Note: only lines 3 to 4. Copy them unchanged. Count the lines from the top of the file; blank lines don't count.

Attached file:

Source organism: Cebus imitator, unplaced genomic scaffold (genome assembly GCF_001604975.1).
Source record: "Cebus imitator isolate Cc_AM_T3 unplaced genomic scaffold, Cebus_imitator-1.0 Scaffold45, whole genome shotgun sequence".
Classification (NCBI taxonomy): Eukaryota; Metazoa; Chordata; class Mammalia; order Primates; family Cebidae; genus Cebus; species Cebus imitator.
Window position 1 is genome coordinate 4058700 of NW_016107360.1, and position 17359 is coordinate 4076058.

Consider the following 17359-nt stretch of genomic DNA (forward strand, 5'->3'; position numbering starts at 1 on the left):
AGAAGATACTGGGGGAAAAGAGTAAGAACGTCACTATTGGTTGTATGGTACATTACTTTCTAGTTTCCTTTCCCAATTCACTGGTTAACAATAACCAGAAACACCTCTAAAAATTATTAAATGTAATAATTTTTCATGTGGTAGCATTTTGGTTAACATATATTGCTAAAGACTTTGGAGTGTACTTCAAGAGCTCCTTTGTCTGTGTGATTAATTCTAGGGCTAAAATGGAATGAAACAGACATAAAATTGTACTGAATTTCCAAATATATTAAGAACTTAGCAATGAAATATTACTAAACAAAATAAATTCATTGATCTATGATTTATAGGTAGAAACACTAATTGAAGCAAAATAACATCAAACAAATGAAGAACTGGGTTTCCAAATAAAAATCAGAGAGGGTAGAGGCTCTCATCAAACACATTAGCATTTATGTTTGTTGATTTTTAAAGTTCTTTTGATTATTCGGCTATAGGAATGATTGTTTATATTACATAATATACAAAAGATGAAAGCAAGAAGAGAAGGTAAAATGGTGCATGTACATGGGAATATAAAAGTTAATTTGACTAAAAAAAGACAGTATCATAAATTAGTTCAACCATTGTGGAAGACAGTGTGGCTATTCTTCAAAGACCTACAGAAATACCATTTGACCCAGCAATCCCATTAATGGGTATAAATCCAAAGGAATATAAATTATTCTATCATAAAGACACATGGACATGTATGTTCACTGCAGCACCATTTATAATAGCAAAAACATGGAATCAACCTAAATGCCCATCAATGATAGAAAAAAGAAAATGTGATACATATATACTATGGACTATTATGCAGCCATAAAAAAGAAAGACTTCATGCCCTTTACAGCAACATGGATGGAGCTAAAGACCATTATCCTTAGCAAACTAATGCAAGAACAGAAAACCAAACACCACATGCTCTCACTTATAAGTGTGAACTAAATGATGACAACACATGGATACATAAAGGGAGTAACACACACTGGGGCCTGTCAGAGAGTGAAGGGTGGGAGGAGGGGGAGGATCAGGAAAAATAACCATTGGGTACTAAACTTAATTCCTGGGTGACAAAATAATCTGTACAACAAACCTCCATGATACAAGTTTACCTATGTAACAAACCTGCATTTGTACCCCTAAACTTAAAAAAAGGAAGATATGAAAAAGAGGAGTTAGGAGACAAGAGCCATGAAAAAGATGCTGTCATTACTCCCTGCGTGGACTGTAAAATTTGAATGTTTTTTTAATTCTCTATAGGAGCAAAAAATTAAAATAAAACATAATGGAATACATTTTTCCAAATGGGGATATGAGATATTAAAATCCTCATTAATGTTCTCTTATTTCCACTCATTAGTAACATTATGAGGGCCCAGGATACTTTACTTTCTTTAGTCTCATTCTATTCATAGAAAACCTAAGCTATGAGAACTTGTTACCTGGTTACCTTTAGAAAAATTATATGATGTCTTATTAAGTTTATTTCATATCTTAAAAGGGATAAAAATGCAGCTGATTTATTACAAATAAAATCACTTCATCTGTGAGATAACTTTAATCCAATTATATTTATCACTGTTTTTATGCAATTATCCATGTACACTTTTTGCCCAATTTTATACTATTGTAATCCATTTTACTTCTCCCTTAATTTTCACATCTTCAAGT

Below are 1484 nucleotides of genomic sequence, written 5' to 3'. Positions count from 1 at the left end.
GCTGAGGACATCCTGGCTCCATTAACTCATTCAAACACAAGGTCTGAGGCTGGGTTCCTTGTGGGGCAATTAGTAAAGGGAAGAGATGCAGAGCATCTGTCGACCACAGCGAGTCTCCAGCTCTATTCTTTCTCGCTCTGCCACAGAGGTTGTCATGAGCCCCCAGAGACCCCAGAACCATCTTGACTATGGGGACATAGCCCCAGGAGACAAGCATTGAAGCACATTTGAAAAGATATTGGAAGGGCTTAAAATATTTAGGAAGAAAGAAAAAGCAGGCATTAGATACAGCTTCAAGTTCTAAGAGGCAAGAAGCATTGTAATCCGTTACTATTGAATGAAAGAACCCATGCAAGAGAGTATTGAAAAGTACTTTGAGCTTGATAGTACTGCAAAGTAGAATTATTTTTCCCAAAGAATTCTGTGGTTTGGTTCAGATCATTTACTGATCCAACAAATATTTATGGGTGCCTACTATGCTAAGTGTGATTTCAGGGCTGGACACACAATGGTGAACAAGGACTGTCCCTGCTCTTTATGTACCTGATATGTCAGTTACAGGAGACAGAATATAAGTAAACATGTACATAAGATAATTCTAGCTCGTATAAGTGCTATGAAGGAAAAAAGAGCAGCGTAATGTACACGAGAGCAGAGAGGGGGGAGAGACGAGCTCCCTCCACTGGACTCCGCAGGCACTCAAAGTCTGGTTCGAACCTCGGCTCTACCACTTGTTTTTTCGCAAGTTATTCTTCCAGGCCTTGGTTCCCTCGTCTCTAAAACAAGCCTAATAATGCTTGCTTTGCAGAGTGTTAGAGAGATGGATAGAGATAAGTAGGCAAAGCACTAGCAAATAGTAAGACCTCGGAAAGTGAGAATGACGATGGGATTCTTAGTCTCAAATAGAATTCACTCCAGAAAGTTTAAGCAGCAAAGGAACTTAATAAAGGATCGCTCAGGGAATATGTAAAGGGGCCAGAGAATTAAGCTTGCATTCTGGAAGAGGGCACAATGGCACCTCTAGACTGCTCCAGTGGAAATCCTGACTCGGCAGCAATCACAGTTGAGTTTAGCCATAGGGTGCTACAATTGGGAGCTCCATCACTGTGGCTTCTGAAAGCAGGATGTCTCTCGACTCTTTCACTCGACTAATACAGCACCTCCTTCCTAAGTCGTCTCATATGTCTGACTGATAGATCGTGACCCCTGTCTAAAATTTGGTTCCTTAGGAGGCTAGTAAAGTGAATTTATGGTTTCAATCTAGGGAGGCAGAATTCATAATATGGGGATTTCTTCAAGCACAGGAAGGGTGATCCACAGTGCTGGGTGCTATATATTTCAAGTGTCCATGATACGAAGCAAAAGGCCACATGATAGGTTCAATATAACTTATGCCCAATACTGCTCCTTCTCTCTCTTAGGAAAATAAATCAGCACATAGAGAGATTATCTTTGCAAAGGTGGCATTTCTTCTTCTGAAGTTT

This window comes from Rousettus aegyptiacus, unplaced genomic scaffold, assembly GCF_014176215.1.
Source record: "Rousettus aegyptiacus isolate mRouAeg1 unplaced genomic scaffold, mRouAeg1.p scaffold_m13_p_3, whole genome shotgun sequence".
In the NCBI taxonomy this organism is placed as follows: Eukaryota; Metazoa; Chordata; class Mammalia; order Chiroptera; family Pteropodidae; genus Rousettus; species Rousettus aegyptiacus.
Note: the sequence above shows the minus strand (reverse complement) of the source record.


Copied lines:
Classification (NCBI taxonomy): Eukaryota; Metazoa; Chordata; class Mammalia; order Primates; family Cebidae; genus Cebus; species Cebus imitator.
Window position 1 is genome coordinate 4058700 of NW_016107360.1, and position 17359 is coordinate 4076058.